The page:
Private colleges contribute to upward mobility
By Eva Laureano
For News is my Business
Private and post-secondary institutions represent an important economic and social mobility tool in Puerto Rico’s economy, according to the findings of a study conducted by the Estudios Técnicos research firm.
The results also showed that each of the estimated 60,000 students enrolled in “for-profit, private post secondary schools” or IPSFLC’s, is saving the government around $15,000.
The study titled “Contribution of for-profit post secondary institutions in the economic and social development of Puerto Rico” was unveiled at news conference in Hato Rey attended by heads of such schools.
Guillermo Nigaglioni, president of the University Technical Network, said the study is important because it shows the contribution of this sector in the creation of jobs.
“We also save the government money in a significant way every time a student registers in one of our institutions,” he said.
The main findings of the study, presented by Luis Rodríguez-Báez of Estudios Técnicos, were that there are some 249,372 students registered at colleges in Puerto Rico and that 177,083 of them, or 71.8 percent, go to private institutions.
Another finding showed that there are 56 “for-profit, private post-secondary schools” for a total enrollment of 59,085, or an average of 1,055 students per school.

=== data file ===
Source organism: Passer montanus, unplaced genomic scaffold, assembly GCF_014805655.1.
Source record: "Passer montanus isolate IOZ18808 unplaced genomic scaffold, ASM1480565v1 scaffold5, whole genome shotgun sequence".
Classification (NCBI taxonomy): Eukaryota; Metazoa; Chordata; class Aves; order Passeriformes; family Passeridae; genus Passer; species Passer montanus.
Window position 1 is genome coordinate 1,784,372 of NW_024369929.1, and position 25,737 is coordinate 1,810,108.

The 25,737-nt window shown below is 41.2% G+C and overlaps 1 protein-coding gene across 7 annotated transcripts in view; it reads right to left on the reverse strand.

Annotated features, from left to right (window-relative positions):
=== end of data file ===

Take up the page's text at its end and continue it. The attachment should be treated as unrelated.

“This represents 24.9 percent of the 237,153 undergraduate students,” he said.
The 56 IPSFLC’s contribute $16.6 million to the local economy and save the government around $15,114 per student, the difference between the aid given to students in public entities and those in these schools, who receive around $350.
These schools have a high level of graduation, in the 150 percent range, when compared to public and non-profit private schools.
“Around 75 percent of the graduates of for-profit private, post-secondary schools get jobs since these schools help them do so, which means they help reduce unemployment,” Rodríguez-Báez said.
The annual income of students enrolled in these schools is $9,600 compared to the average yearly income for Puerto Rico, which is $18,862, he said.
These schools offered courses in the fastest-growing professions, including alarm installers, cardiovascular technicians, respiratory technicians, physical therapy assistants, medical equipment repairmen, pre-school teachers, nurses, and mechanics.
However, as Puerto Rico’s population ages, these schools have the opportunity to provide courses “to retrain” this population so that they can continue to be productive, said Rodríguez-Báez.
These schools, he said, should emphasize on helping students create their own jobs or businesses instead of expecting to obtain employment.
“That’s where everything is moving,” he said.